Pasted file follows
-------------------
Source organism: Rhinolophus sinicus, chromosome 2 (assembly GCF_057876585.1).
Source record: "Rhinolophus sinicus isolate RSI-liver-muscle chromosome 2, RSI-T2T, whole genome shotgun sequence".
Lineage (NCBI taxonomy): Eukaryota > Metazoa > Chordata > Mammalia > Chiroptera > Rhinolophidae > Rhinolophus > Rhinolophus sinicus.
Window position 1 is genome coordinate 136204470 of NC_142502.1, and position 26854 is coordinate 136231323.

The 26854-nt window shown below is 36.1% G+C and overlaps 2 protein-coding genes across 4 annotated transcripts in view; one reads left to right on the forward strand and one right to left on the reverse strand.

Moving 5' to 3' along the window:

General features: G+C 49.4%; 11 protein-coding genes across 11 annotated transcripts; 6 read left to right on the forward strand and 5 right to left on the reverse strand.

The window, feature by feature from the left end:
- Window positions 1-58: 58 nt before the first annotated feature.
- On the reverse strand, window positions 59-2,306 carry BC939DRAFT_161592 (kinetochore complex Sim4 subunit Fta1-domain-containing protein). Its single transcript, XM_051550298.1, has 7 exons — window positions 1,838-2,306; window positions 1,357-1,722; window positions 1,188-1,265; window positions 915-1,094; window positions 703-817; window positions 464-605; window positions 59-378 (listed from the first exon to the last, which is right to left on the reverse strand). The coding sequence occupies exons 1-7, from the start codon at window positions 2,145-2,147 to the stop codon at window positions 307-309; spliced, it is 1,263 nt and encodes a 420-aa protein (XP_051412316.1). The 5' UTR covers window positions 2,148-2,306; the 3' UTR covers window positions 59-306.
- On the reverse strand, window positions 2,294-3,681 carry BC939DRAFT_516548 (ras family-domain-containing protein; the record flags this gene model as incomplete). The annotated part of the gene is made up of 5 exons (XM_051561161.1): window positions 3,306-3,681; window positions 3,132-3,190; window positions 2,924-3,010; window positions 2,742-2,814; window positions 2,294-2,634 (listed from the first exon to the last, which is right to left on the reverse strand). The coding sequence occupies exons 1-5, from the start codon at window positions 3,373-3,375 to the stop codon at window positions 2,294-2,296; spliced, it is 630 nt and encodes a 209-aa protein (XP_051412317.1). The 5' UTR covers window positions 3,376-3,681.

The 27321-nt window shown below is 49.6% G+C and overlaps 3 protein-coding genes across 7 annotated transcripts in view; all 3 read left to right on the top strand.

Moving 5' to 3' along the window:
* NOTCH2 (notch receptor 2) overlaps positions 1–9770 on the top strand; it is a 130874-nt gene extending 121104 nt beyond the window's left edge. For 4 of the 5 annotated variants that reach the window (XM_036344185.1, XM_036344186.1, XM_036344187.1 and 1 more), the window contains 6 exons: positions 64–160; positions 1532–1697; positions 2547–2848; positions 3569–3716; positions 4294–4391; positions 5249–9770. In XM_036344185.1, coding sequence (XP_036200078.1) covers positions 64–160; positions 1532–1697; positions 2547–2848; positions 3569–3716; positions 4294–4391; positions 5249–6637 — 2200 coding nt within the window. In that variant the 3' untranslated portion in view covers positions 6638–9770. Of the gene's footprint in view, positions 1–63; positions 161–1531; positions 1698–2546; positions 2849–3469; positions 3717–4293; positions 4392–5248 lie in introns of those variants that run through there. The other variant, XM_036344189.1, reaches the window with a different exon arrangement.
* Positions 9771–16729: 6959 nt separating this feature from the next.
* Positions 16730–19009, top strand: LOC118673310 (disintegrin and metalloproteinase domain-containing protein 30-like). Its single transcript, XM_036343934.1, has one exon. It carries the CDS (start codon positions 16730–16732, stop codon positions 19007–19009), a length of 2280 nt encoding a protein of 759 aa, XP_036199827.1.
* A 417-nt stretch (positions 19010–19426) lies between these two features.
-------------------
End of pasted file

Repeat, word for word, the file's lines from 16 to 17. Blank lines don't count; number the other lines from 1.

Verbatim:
* Positions 16730–19009, top strand: LOC118673310 (disintegrin and metalloproteinase domain-containing protein 30-like). Its single transcript, XM_036343934.1, has one exon. It carries the CDS (start codon positions 16730–16732, stop codon positions 19007–19009), a length of 2280 nt encoding a protein of 759 aa, XP_036199827.1.
* A 417-nt stretch (positions 19010–19426) lies between these two features.